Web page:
Economists have developed several explanations for the prominent factors of exchange rate fluctuations which have hindered the potential positive outcomes of efficient macroeconomic management strategies as one of the major determinants of aggregate demand and supply. Empirical reasons of these fluctuations have generally been concentrated on two main approaches. First one suggests that real exchange rate fluctuations result from nominal shocks referring the variation in relative prices of traded goods across countries (Dornbusch, 1976; Krugman, 1990, 1993; Engel, 1993; Eichenbaum& Evans, 1993; Bayoumi&Eichengreen, 1994; Engel, 1999; Roger, 1999). In this vein, Clarida and Gali (1994) obtained similar results, exposing thatmonetary policy authority affects the real exchange rate by changing price level and nominal exchange rate viaits policy instruments. The second insight from empirical researches emphasizes that real shocks, namely productivity-motivated surges, clarify the fluctuations in either real or nominal exchange rates (Balassa, 1964; Samuelson, 1964; Lastrapes, 1992; Inoue &Hamori, 2009). The potential causes of exchange rate fluctuations has also lead to examination of the theoretical basis of exchange rates determination since exchange rates fluctuations partly reflect deviations from the ground on which exchange rates are determined.

Exchange rate regime and interest rate remain important issues of discourse in the International finance as well as in developing nations, with more economies embracing trade liberalization as a requisite for economic growth (Obansa, Okoroafor, Aluko and Millicent, 2013). In Nigeria, exchange rate has changed within the time frame from regulated to deregulated regimes. Ewa, (2011) agreed that the exchange rate of the naira was relatively stable between 1973 and 1979 during the oil boom era and when agricultural products accounted for more than 70% of the nation’s gross domestic products (GDP).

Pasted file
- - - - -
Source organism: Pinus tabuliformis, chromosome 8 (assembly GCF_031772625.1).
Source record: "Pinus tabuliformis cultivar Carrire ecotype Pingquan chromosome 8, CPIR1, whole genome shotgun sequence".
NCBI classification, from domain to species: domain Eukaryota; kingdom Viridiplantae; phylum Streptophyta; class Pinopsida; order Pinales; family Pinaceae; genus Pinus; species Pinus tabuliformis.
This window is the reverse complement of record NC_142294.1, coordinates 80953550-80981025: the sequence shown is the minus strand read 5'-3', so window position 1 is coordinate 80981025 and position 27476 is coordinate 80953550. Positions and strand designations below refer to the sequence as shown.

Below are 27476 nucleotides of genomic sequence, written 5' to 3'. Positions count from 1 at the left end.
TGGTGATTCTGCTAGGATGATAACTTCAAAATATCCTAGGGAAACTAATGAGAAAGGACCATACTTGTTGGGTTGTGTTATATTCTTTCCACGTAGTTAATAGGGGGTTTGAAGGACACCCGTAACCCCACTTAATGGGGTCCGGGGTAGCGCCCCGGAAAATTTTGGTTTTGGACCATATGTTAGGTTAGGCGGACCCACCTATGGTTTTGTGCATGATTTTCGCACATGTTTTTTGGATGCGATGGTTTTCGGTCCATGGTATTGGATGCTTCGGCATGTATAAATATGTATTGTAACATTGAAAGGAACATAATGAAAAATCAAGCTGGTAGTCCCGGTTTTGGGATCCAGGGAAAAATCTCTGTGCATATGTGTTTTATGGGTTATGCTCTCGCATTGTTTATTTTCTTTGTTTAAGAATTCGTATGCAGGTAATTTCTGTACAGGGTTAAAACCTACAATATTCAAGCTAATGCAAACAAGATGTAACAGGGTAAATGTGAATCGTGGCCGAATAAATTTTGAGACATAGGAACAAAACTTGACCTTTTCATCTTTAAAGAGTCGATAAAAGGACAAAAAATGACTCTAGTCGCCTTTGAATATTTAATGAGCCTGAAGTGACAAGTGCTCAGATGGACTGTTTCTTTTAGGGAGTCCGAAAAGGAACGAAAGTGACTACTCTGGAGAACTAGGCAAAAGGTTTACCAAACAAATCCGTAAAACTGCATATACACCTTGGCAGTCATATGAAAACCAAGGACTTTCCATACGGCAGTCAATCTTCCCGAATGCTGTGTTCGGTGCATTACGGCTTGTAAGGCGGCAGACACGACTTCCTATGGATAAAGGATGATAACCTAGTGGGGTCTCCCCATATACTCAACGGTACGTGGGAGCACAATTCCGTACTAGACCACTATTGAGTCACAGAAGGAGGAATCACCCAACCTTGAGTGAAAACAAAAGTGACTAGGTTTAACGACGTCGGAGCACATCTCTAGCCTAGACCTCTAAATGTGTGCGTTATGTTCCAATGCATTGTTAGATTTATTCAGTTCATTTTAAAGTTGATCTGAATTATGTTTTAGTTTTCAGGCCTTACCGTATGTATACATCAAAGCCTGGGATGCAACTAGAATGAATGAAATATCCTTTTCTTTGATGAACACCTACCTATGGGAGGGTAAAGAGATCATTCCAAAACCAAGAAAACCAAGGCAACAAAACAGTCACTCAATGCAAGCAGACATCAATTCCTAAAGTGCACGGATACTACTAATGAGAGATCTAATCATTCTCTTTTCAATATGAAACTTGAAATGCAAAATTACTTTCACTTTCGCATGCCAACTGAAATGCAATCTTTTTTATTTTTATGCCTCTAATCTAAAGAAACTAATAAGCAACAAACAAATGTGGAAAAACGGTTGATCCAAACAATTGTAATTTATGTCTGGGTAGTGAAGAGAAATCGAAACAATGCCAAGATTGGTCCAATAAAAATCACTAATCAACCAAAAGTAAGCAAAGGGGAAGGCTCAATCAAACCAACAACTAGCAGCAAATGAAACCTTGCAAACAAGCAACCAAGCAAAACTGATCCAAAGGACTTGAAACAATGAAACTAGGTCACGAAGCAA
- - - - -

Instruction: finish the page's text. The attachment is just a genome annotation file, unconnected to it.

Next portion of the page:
Previous research on the impact of exchange rate on economic growth has reached contrasting results. For instance, Empirical evidence showed that real exchange rate variations can affect growth outcomes. Edwards and Levy Yeyati (2003) found evidence that countries with more flexible exchange rate grow faster. Faster economic growth is significantly associated with real exchange rate depreciation (Hausmann, Pritchett, and Rodrik 2005). Rodrik (2009) argued that real undervaluation promotes economic growth, increases the profitability of the tradable sector, and leads to an expansion of the share of tradable in domestic value added. He claims that the tradable sector in developing countries can be too small because it suffers more than the non-tradable sector from institutional weaknesses and market failures. A real exchange rate undervaluation works as a good policy to compensate for the negative effects of distortions by enhancing the sector’s profitability. Higher profitability promotes investment in the tradable sector, which then expands, and promotes economic growth.